Choosing Your Realtor®

Once you've assessed your spending qualifications, you will need to find a real estate professional. As with any major journey, you need a capable, competent guide, one who clearly is able to lead you through the steps that ultimately will bring you to your final destination - your new home.

Choose an agent with whom you feel comfortable. One who is responsive to your needs and the needs of your family, one who compliments your personality, and one who is prepared to be with you throughout each step of the home-buying process.

A few simple guidelines for finding the 'right' agent are:

  • If you already know the neighborhood in which you would like to live, find an agent within that community.
  • Seek an experienced agent with a known reputation - look at credentials, track records and awards received.
  • Seek someone who is a member of the Board of Realtors®.
  • Find someone who is continuing their education - a Certified Residential Specialist (CRS), Certified Residential Broker (CRB), a graduate of the Realtors Institute (GRI) or an Accredited Buyer's Representative (ABR) - this shows the realtor is interested in the business long-term and is willing to invest in their career.
  • Seek referrals from your family and/or friends.
  • Interview at least three agents before you make your final decision.

If you are being referred to an agent, here are some questions you will want to ask about him or her:

  • What were they like to deal with?
  • How hard did they work for you?
  • Did they get you a good price?
  • Were there any complications?
  • Did they always tell you the truth?
  • Were they always looking out for you or just interested in getting paid?
  • Would you use their services again?

You've narrowed your choices to the top three professionals. It's time to make the final decision on who will be your guide. Ask these questions of your three finalists:

  • How many buyers have you successfully represented in the last six months?
  • Can I have the names and phone numbers of three to six of your most recent buyer clients?
  • Do you deal mostly with homebuyers or primarily with home sellers?
  • What professional designations do you have?
  • Are you fully automated with your own personal computer, Fax machine, copier, pager, voice mail, etc?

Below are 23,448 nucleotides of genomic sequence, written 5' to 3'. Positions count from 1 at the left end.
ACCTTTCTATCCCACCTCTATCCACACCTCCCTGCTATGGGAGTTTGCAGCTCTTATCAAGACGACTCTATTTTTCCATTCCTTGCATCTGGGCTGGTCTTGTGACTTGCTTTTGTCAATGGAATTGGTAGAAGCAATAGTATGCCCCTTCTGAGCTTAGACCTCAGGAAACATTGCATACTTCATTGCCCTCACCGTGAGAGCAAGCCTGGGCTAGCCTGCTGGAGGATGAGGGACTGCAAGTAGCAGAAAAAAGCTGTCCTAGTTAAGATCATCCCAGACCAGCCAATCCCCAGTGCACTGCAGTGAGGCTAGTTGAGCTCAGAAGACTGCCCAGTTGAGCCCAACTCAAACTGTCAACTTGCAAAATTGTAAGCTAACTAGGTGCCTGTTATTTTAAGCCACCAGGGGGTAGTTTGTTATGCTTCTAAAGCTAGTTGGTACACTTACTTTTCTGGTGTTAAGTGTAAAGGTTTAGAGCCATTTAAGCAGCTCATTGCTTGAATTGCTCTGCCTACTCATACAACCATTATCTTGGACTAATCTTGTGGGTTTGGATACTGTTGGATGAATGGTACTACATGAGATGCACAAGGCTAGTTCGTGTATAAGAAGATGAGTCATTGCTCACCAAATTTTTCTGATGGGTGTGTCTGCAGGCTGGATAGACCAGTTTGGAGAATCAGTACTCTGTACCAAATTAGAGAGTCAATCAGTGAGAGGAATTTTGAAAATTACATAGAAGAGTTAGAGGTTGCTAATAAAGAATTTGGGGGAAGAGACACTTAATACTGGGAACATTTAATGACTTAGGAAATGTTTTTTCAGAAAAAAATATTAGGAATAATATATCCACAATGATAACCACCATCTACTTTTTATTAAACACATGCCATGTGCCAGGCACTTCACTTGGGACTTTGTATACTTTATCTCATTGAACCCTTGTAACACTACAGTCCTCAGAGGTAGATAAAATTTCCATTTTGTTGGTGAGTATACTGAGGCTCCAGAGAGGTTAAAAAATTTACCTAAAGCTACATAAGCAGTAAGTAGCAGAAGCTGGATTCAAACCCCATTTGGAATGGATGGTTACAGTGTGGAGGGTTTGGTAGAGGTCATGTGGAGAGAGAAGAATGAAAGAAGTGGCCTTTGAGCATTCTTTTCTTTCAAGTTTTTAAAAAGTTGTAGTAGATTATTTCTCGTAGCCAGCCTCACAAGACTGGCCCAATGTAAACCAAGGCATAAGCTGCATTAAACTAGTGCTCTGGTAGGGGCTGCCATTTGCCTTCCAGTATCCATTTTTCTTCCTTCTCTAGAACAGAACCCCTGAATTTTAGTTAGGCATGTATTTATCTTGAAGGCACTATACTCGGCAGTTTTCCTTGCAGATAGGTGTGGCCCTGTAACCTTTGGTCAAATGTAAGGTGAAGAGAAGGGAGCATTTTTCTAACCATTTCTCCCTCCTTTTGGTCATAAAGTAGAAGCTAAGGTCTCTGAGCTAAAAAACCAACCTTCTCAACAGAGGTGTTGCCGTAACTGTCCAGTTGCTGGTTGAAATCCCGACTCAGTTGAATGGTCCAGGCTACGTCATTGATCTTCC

• What is your commission? Or do you have hourly rates or a set fee?
  • Do you have a list of home inspectors, insurance agents and reputable lenders for me to consider?
  • What clauses will be included in our offer to protect us as buyers?
  • Will you try to sell me one of your listed properties before you show me listings from other real estate companies?
  • Do you have information about For Sale By Owner properties?
  • How will you help me save money?
  • How will you protect my interests, and why should I hire you rather than another agent?

Now, here are some questions to ask yourself after the final interview of real estate agents. The answers to the following questions will increase your chances of choosing the best real estate agent for your and your family.

  • Which one returned your phone calls?
  • Which one asked questions to determine what you want/need in a home?
  • Which one performed a financial analysis to determine how much you can afford?
  • Which one suggested financing methods?
  • Which one seemed most knowledgeable about the community?
  • Which one explained things most clearly?
  • Which one did YOU feel most comfortable with?

Keep in mind, home buyers - you - need to search for a realtor the same way that home sellers do.

You see, there are two "sides" to every sale. The seller's side is represented by the listing agent. The buyer's side is represented by the selling agent. The selling agent also is referred to as the buyer's agent. Usually, real estate commissions are paid by the seller. For this reason, the selling agent, although representing the buyer, has certain duties to the seller. If you, as the homebuyer, want to have a real estate agent represent only your interests, you will need to hire and pay commission to your own real estate agent. These real estate agents are generally referred to as buyer's agents.

If you call on a single classified advertisement in a newspaper, an ad in a home selling magazines or a listing on the Internet, you most likely are calling the listing agent.